There’s really only one reason you wouldn’t want to upgrade your Chase Freedom card to the Chase Freedom Flex, and that’s if you believe you could apply for it separately and get approved.

    According to the terms and conditions of this new credit card, you are not eligible if you are a current cardmember of this card or a previous cardmember of this card who has received a cardmember bonus for this card within the last 24 months. Considering this is a brand new credit card product from Chase, neither of these should apply to you.

    However, Chase does have a pesky 5/24 rule that says you cannot qualify for a new credit card from them if you’ve opened five or more credit cards from any card issuer within the last 24 months. This means you have to be fairly free of new hard inquiries on your credit reports to get approved for this card, but it’s still possible.

    If you haven’t had five new credit cards in the last two years, you’re probably better off just applying for the Chase Freedom Flex℠ and hoping you’ll get approved. If you do, you’ll be eligible for a $200 cash bonus after you spend $500 on your card within three months of account opening.

    If you apply and you’re denied, you can always call Chase and ask to upgrade your existing Chase Freedom card instead.

    Another option: Consider the Chase Freedom Unlimited

    As if adding a new credit card to its lineup isn’t exciting enough, Chase also upgraded the Chase Freedom Unlimited®, its other no-annual-fee cash-back card.

    The Freedom Unlimited will continue to earn 1.5% cash back on all regular purchases, but you can now earn 5% cash back on travel booked through Chase Ultimate Rewards, 3% back on dining, and 3% back on drugstore purchases.

    New cardholders can also earn 5% back on grocery purchases (excluding Walmart and Target) on up to $12,000 in purchases in the first 12 months from account opening. You’ll also rack up 5% back on Lyft rides with this card through March of 2022, just like you would with the Chase Freedom Flex. 

    If you don’t like dealing with rotating bonus categories and would rather rack up 1.5% back on all non-bonus purchases, give this newly revamped credit card a hard look as well.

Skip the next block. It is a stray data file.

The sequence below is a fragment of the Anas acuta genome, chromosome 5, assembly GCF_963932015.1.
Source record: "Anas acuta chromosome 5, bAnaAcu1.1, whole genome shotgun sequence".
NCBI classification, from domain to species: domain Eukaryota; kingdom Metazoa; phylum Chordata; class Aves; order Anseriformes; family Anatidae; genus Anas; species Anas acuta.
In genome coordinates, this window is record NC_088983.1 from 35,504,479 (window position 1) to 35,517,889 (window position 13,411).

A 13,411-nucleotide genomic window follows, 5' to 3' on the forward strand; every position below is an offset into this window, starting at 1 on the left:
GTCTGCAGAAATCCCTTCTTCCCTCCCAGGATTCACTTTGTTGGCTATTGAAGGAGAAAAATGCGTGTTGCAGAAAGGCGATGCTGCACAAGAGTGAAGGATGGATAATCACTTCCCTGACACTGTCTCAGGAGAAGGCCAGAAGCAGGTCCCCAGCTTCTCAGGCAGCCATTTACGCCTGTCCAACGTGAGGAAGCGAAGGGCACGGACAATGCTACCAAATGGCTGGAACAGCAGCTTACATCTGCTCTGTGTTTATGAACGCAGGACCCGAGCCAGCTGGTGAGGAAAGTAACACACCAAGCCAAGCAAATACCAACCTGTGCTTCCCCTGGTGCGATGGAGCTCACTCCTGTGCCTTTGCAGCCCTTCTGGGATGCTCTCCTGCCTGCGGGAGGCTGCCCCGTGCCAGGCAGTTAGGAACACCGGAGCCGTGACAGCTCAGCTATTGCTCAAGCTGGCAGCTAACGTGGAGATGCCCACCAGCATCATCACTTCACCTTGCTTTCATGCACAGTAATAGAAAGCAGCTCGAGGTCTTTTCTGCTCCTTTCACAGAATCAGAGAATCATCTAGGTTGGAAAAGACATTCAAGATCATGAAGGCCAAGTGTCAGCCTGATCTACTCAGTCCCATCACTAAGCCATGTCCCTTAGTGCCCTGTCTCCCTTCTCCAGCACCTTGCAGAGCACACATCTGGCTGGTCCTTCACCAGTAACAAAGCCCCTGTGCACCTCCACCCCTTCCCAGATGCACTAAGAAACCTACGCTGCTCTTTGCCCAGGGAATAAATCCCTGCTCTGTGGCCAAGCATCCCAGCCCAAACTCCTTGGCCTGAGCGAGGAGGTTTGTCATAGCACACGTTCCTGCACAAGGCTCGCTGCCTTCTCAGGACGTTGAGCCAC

Regular APR

    14.99%–23.74% variable APR

    Credit Score

    Good to Excellent

    Featured Reward

    $200 after spending $500 in the first three months from account opening

    Chevron iconIt indicates an expandable section or menu, or sometimes previous / next navigation options.

  • Details
  • Pros & Cons

    • Earn a $200 Bonus after you spend $500 on purchases in your first 3 months from account opening.
    • Earn 5% cash back on grocery store purchases (not including Target® or Walmart® purchases) on up to $12,000 spent in the first year.
    • Earn unlimited 1.5% cash back on all other purchases.
    • Earn 5% on travel purchased through Chase, 3% on dining at restaurants and drugstores, and 1.5% on all other purchases.
    • No annual fee
    • 0% Intro APR for 15 months from account opening on purchases, then a variable APR of 14.99 – 23.74%.
    • No minimum to redeem for cash back. Cash Back rewards do not expire as long as your account is open
    Pros
    • Solid flat cash-back rate
    • You can combine cash-back rewards with Ultimate Rewards points if you have an eligible card
    • No annual fee
    Cons
    • Some other cards offer a higher rate of cash back on certain types of purchases


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    Business Insider may receive a commission from The Points Guy Affiliate Network, but our reporting and recommendations are always independent and objective.

    Please note: While the offers mentioned above are accurate at the time of publication, they’re subject to change at any time and may have changed, or may no longer be available.

    Disclosure: This post is brought to you by the Personal Finance Insider team. We occasionally highlight financial products and services that can help you make smarter decisions with your money. We do not give investment advice or encourage you to adopt a certain investment strategy. What you decide to do with your money is up to you. If you take action based on one of our recommendations, we get a small share of the revenue from our commerce partners. This does not influence whether we feature a financial product or service. We operate independently from our advertising sales team.